At the beginning of March, kutalayna collective and community will be welcoming over 400 changemakers to lutruwita (Tasmania, Australia) for ChangeFest 2023.
As part of this national celebration of community-led, place-based change, ChangeFest events are unique opportunities to bring a movement of changemakers to a community that is leading change in their place. Participants at ChangeFest events are able to listen and learn from the host community about the change they are driving, as well as sharing with each other the important and often hard work of community-led place-based change happening all across the country. As part of Health Justice Australia’s commitment to place-based change, I have been to two previous ChangeFest events and have been a National Convenor of ChangeFest since 2020.
The purpose of ChangeFest is outlined in the ChangeFest statement. As the next event gets closer, I have been reflecting on my experience of the ChangeFest Statement and particularly how it came about.
It started out as a well-intentioned effort at a policy statement to influence the then Federal Government. I remember being invited to a meeting in 2018 to ‘a fast-paced piece of work being collectively led by government, community, philanthropy and intermediaries to engage Federal Government in a national agenda around place-based collaboration’. Authored by people in mostly white, mostly metropolitan organisations across the corporate, philanthropic and non-profit sectors, the workshop led to a draft policy statement framed around place-based change, with a particular focus on thriving children.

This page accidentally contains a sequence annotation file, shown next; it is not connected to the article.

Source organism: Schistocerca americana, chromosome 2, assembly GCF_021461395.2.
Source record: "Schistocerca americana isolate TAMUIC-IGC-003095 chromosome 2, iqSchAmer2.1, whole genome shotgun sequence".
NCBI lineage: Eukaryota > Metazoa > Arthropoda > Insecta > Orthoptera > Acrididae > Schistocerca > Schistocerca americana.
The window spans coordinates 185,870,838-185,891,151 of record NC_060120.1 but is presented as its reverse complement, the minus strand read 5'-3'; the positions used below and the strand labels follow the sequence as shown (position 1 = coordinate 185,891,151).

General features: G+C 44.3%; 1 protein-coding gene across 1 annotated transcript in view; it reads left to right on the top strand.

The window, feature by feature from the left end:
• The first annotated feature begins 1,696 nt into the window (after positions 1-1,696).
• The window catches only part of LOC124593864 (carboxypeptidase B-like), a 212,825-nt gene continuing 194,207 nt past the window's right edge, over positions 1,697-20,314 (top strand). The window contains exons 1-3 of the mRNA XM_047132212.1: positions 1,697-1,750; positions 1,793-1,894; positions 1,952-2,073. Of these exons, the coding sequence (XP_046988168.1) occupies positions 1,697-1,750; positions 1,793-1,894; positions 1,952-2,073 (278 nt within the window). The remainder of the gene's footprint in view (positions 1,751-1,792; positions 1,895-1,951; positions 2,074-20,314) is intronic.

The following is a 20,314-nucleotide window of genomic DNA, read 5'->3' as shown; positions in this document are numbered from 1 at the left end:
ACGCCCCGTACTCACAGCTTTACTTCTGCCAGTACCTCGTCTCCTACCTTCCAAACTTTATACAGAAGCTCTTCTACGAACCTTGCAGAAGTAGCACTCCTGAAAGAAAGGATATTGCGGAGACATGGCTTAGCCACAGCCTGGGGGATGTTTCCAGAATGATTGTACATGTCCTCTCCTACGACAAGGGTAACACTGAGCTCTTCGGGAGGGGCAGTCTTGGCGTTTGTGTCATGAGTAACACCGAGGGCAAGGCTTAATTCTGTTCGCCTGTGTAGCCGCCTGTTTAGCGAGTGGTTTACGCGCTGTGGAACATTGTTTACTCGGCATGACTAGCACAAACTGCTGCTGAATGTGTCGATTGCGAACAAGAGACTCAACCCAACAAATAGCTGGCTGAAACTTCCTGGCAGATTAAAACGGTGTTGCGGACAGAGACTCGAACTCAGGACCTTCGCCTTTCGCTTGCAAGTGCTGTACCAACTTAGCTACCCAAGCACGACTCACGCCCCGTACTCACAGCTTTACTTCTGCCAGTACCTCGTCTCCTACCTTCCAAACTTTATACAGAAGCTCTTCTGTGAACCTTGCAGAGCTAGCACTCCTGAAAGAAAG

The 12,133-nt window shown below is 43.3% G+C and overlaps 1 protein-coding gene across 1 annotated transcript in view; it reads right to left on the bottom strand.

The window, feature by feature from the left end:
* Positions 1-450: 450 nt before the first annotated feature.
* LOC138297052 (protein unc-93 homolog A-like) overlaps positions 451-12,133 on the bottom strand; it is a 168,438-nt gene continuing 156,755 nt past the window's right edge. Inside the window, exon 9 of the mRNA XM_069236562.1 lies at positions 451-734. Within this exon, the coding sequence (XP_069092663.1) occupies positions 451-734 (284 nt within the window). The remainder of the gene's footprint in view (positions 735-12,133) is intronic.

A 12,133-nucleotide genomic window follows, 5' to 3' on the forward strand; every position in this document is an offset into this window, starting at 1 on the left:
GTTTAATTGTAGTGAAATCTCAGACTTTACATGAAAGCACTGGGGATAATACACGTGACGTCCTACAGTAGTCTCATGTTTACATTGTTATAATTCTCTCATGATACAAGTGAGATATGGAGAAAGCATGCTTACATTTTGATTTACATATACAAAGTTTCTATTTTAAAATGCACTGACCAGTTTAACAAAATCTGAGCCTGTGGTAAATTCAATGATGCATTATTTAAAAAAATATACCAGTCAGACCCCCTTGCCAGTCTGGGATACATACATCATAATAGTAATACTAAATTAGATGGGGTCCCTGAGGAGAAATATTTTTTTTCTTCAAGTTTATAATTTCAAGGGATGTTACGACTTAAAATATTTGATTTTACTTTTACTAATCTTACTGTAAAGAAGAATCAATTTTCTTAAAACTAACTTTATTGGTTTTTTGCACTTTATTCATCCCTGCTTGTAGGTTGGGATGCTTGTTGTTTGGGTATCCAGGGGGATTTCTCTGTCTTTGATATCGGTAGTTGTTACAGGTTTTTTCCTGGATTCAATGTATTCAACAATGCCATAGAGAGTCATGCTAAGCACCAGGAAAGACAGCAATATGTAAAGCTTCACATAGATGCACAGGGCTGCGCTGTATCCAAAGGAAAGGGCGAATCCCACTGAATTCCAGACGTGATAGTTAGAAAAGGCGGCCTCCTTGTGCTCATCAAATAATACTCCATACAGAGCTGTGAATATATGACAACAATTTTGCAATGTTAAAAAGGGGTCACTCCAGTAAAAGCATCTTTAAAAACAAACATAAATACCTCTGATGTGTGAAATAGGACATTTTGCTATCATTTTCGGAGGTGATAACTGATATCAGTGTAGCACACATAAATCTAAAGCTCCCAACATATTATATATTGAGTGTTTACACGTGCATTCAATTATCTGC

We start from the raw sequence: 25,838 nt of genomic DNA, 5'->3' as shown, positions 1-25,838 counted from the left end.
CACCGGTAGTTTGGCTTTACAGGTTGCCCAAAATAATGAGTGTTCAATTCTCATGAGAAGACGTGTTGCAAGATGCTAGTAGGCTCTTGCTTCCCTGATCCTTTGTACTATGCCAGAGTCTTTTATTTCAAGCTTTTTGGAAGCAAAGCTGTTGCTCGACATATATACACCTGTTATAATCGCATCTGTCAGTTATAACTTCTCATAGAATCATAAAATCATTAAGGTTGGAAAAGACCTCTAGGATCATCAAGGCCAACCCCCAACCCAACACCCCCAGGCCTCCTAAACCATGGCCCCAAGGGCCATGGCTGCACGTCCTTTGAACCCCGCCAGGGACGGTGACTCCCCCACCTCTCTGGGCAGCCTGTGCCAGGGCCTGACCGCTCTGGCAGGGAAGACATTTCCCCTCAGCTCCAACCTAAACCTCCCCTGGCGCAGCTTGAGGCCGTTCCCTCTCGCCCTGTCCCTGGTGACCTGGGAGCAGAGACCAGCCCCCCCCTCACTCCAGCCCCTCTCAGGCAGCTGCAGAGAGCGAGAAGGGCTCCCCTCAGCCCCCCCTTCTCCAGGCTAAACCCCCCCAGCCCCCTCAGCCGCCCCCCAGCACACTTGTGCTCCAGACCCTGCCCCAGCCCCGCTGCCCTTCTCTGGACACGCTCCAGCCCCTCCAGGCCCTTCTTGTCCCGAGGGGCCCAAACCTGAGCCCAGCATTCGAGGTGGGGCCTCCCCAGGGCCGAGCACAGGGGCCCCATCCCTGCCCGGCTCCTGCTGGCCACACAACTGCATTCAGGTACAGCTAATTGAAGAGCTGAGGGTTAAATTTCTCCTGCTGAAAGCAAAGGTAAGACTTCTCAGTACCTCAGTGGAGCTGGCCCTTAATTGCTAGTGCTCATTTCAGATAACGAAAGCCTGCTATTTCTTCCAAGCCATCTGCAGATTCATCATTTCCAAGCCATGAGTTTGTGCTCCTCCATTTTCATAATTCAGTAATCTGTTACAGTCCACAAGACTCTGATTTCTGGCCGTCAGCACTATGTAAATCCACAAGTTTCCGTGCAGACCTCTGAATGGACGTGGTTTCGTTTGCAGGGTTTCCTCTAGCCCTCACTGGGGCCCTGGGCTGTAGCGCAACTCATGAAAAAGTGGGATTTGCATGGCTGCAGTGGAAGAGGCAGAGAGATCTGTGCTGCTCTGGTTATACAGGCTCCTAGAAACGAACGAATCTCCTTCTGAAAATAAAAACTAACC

Through a range of shared relationships and a perceived alignment in purpose, that statement was subsequently presented to the community hosts ahead of ChangeFest 2018, on Yagara and Yugambeh lands (Logan, Queensland).
I will never forget how the community leadership of ChangeFest2018 responded.
Once again, as has happened so many times in our colonised history, Aboriginal Elders had to do the hard work of rejecting that statement; of explaining how far it was from being community-led, or centring Aboriginal and Torres Strait Islander perspectives.
Elders convened an Aboriginal and Torres Strait Islander caucus and worked (through the night) to evolve the statement into something that actually reflected the principles and values of ChangeFest and the community-led, place-based change it celebrates.
There is no better demonstration of why ChangeFest matters.
And so from 1 March, I’ll be joining hundreds of friends, colleagues and strangers, to listen to and learn from community; and to think about how the health, legal assistance and other services I work with can support the leadership of the communities they support.